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Why "Buy American" is a Bad Idea but Politicians still Like it

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  • Mario Larch
  • Wolfgang Lechthaler

Abstract

When the world economy was recently hit by a severe recession, governments all over the world reacted by initiating stimulus packages. Some countries (among them, most notably, China and the US) tried to put special emphasis on their home industries by including “Buy local” clauses into the stimulus package. By analyzing the dynamics of transitory changes of trade barriers as a short-run response to an economic downturn, we show that beggar-thy-neighbor policies do not work. We then come up with two rationales that help to understand why countries nevertheless consider protectionism to be a good response to a recession: (i) the lobbying of domestic, non-exporting firms, and (ii) the relationship between vulnerability, the degree of openness and loss aversion of consumers.

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Bibliographic Info

Paper provided by CESifo Group Munich in its series CESifo Working Paper Series with number 3207.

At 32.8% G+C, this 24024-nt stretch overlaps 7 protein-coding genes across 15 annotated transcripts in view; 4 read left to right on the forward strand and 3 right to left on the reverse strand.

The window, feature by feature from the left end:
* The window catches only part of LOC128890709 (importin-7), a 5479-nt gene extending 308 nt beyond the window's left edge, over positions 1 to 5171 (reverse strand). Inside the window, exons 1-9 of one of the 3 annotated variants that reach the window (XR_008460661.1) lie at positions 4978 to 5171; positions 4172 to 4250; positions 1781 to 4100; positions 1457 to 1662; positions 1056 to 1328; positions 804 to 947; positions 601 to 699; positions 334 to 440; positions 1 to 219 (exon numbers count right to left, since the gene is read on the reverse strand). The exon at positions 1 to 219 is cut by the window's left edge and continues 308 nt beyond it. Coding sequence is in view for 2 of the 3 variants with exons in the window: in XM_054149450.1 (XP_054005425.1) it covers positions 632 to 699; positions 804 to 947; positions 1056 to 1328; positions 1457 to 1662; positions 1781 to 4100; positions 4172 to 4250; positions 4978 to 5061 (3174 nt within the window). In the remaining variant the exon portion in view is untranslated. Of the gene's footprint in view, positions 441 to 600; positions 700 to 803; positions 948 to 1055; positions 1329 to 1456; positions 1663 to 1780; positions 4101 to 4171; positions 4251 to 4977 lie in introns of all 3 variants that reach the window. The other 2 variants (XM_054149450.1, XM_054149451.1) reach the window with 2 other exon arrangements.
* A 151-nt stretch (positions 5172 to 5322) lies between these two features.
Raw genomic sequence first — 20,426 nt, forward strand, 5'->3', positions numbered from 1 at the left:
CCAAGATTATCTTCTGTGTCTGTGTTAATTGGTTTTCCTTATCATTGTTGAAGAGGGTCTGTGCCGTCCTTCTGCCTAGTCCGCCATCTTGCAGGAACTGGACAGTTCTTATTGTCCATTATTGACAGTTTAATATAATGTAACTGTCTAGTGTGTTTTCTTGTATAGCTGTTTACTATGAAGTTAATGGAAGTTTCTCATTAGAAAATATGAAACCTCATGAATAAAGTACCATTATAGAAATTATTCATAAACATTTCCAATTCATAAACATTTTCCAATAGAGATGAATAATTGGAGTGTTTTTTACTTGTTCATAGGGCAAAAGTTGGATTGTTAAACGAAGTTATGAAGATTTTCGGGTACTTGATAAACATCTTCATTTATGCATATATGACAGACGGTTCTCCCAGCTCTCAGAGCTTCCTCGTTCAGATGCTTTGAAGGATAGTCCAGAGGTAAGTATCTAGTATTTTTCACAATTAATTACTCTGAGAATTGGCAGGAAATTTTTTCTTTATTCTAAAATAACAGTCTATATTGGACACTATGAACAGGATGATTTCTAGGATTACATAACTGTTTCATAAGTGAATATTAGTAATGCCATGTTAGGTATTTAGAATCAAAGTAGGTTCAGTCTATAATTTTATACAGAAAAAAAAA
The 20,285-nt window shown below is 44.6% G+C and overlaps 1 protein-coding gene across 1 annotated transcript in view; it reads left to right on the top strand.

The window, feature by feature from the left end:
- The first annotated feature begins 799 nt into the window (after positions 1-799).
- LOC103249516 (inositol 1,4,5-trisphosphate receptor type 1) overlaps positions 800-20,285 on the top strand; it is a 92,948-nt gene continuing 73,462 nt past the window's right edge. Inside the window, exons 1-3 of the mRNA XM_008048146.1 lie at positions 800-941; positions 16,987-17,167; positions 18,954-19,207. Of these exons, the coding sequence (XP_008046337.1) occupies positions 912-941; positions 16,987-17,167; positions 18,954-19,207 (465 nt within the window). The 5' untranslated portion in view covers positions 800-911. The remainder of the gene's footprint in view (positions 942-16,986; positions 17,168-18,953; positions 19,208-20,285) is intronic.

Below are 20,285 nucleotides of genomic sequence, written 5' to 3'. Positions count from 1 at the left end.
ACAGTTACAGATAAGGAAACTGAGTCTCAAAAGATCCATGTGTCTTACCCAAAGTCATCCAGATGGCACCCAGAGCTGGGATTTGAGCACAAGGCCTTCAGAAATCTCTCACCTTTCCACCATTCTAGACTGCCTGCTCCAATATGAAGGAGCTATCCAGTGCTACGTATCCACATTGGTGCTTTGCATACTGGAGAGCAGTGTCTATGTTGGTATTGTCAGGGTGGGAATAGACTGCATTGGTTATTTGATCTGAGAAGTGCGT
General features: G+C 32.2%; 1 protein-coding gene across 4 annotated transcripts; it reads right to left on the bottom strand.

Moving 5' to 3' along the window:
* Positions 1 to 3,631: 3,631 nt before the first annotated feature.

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Date of creation: 2010
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Handle: RePEc:ces:ceswps:_3207

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Keywords: protectionism; trade liberalization; short term shocks;

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References

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  1. Sofronis Clerides & Saul Lach & James Tybout, 1996. "Is "learning-by-exporting" important? Micro-dynamic evidence from Colombia, Mexico and Morocco," Finance and Economics Discussion Series 96-30, Board of Governors of the Federal Reserve System (U.S.).
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  17. Gary Clyde Hufbauer & Jeffrey J. Schott, 2009. "Buy American: Bad for Jobs, Worse for Reputation," Policy Briefs PB09-2, Peterson Institute for International Economics.
  18. Roberts, Mark J & Tybout, James R, 1997. "The Decision to Export in Colombia: An Empirical Model of Entry with Sunk Costs," American Economic Review, American Economic Association, vol. 87(4), pages 545-64, September.
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Blog mentions

As found by EconAcademics.org, the blog aggregator for Economics research:
  1. Do not buy American
    by Economic Logician in Economic Logic on 2010-01-13 21:23:00

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